- Page 1Sony Bravia VPL-HW15 – SXRD Full HD Projector
- Page 2 Sony Bravia VPL-HW15
- Page 3 Sony Bravia VPL-HW15
- Page 4 Sony Bravia VPL-HW15
- Page 5 Feature Table
- Review Price: £1995.00
For some reason, the run up to Christmas looks like being the most prolific season of projector releases ever. We’ve already recently looked at new offerings from Epson (Epson EH-TW5500) and Vivitek (Vivitek H1080FD), while also piled up in our offices right now are two new projectors from Sony, one from BenQ, one from Optoma and one from Acer. Plus there are imminent new models from JVC and a whole slew of other Epsons all due to roll our way in the coming weeks.
Sitting at the very top of our projector ‘to do’ pile, though, and so finding itself in the firing line today, happens to be Sony’s VPL-HW15 – a happy coincidence, actually, for oddly enough this is one of the new projectors that I’m most intrigued by.
Why my interest? First, it’s the first new projector for a surprisingly long time to showcase Sony’s proprietary LCOS-inspired SXRD technology. Second, while the model it succeeds, the HW10, was a very good projector for its money, the HW15 usurps it with a claimed contrast ratio of 60,000:1 that’s double the HW10’s contrast figure.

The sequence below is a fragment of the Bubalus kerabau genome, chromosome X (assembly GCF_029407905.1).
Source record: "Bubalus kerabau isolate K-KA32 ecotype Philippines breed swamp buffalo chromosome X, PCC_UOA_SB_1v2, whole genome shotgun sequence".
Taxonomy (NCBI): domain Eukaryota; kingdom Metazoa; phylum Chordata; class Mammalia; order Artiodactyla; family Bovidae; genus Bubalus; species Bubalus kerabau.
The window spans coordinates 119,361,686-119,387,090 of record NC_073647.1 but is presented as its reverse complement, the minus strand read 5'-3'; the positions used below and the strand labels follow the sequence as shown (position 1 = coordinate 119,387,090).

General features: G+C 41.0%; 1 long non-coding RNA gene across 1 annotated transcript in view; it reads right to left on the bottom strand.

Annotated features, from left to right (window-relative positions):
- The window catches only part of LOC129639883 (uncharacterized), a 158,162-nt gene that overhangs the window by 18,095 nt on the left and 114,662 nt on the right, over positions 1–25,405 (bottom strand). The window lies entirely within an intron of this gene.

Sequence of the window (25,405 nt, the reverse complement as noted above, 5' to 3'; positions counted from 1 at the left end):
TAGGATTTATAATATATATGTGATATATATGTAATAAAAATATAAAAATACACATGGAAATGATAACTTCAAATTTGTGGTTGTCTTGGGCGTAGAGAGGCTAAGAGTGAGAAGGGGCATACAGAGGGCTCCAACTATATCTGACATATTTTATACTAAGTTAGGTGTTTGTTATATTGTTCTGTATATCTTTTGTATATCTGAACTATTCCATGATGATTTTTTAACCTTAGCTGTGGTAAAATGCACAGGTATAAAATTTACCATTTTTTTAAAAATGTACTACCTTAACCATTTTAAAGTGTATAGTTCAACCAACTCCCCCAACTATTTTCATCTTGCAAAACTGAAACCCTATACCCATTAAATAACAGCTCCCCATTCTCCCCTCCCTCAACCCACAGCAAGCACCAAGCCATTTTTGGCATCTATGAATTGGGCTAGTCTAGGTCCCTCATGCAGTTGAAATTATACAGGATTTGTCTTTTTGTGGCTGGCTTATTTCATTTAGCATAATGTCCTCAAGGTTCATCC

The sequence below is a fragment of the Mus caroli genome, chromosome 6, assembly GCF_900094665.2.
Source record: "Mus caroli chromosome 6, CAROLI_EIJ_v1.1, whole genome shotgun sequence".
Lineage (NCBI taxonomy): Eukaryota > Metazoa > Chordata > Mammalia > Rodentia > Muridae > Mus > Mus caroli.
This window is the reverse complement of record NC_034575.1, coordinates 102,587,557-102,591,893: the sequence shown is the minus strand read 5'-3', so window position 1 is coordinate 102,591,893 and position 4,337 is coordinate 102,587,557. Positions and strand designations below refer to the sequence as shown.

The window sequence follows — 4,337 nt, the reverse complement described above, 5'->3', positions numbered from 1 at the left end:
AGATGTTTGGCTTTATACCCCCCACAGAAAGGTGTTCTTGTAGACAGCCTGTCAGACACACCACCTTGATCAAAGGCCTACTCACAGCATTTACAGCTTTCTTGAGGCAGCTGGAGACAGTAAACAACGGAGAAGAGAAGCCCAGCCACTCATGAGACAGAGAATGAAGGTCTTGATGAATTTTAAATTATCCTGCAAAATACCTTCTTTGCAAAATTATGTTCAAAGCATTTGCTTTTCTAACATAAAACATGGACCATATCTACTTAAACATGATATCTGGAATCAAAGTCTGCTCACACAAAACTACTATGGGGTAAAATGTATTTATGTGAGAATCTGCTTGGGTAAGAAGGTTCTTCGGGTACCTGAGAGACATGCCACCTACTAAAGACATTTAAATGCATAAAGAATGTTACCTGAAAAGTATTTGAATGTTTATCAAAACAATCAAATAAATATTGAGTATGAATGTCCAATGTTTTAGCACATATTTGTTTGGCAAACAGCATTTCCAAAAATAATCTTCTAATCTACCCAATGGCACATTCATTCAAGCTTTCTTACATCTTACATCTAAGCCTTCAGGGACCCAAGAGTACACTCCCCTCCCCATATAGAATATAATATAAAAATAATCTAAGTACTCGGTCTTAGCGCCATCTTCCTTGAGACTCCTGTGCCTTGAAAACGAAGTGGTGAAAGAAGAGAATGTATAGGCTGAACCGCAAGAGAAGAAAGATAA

Finally, on a more negative note, I have to say that part of my interest in the HW15 is inspired by the way the HW10 has been rather humbled in recent times during one or two head to head comparisons with new projectors from other brands – most notably Epson. In other words, it will be interesting to see if the HW15 manages to keep up with the new LCD and DLP Joneses when it comes to colour tones and dynamics.
Let’s start, though, with a quick look at the HW15’s styling. As with all SXRD projectors to date, it’s actually a very attractive thing in its curvaceous shape and glossy finish.
It’s a quite large and heavy beast too, hinting at some surprisingly good build quality for such a reasonably priced projector, and suggesting that it’s definitely aimed at real movie fans, rather than being some casual device intended to be forever taken in and out of cupboards for occasional gaming or sporting event nights. It perhaps feels a touch lazy on Sony’s part that the HW15 actually looks absolutely identical to the HW10, but they could argue that as the previous design wasn’t broken, there was no need to fix it!